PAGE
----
Fighting Brits out to punch weight in gold… with Froch's mastermind as boss
22:04 GMT, 25 July 2012
22:47 GMT, 25 July 2012
Rob McCracken will not be in the corner as his galaxy of boxers strive to deliver almost a quarter of the medals demanded of British athletes at these London Games.
As the totally professional mastermind behind three-time world champion Carl Froch, the performance director of one of the squads vital to Team GB's quest for fourth place in the 2012 medals table is banned from getting up close and personal at the amateur ringside come fight time.
Ridiculous as that ruling is, given the funding bestowed on modern Olympians, McCracken is unperturbed. He knows he will be where it really matters — inside the head of each and every one of the seven men and three women he is priming to punch their weight in gold, silver and bronze.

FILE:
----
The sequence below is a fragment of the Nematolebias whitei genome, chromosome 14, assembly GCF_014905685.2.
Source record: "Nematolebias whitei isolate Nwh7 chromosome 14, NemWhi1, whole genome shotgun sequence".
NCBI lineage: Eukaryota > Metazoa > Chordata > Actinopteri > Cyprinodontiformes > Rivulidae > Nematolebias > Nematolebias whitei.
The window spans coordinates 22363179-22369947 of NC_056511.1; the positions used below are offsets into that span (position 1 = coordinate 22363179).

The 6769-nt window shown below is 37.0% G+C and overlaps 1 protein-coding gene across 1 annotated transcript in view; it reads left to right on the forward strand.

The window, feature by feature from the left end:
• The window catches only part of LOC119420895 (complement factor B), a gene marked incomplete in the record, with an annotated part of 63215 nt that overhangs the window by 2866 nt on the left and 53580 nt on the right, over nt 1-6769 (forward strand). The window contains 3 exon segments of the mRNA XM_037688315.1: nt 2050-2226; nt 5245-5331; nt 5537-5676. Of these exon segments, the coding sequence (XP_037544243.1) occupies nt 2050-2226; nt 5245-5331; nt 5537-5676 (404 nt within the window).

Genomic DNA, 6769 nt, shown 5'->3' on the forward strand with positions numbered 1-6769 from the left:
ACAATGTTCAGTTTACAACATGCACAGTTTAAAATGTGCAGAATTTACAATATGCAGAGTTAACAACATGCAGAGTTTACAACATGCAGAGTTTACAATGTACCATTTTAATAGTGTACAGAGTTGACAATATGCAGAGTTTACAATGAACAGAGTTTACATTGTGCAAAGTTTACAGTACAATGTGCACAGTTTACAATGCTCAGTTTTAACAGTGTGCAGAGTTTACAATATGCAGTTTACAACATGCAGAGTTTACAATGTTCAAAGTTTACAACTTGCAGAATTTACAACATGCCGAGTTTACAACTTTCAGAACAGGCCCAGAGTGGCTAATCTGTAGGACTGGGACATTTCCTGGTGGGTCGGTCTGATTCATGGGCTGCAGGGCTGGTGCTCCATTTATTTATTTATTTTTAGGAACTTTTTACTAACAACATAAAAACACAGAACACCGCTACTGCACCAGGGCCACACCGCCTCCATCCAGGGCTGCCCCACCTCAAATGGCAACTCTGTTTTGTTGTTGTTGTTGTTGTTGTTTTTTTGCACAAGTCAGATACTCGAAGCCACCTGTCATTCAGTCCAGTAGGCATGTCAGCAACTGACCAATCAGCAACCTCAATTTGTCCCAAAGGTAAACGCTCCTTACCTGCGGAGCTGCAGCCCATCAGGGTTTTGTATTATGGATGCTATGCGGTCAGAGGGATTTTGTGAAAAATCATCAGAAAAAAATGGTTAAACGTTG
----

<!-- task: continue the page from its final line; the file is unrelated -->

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The tactical advice and spiritual exhortation which McCracken has to give Froch the deeper he battles into a 12-round championship war is not required during the brief span of Olympic duels.
‘These are two different sports,’ says McCracken. ‘Professional fighting, especially at world-title level, is mentally stressful, physically gruelling work in which you get bashed about and need help the longer it goes.
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‘Amateur boxing, so long as you put in the right preparation, is fun. The fights often seem like they’re over almost as soon as they’ve begun. It’s not the same game.’
The prospect of a substantial contribution to the target of 48 medals set for Team GB has risen to a ‘not impossible’ 10 with the inauguration of women’s boxing.
Meet the home contenders
Tom Stalker (team captain) — light-welterweight (64 kg)
Home town: Liverpool.
World ranking: 1.
Medals: Commonwealth gold, European silver (2), world bronze.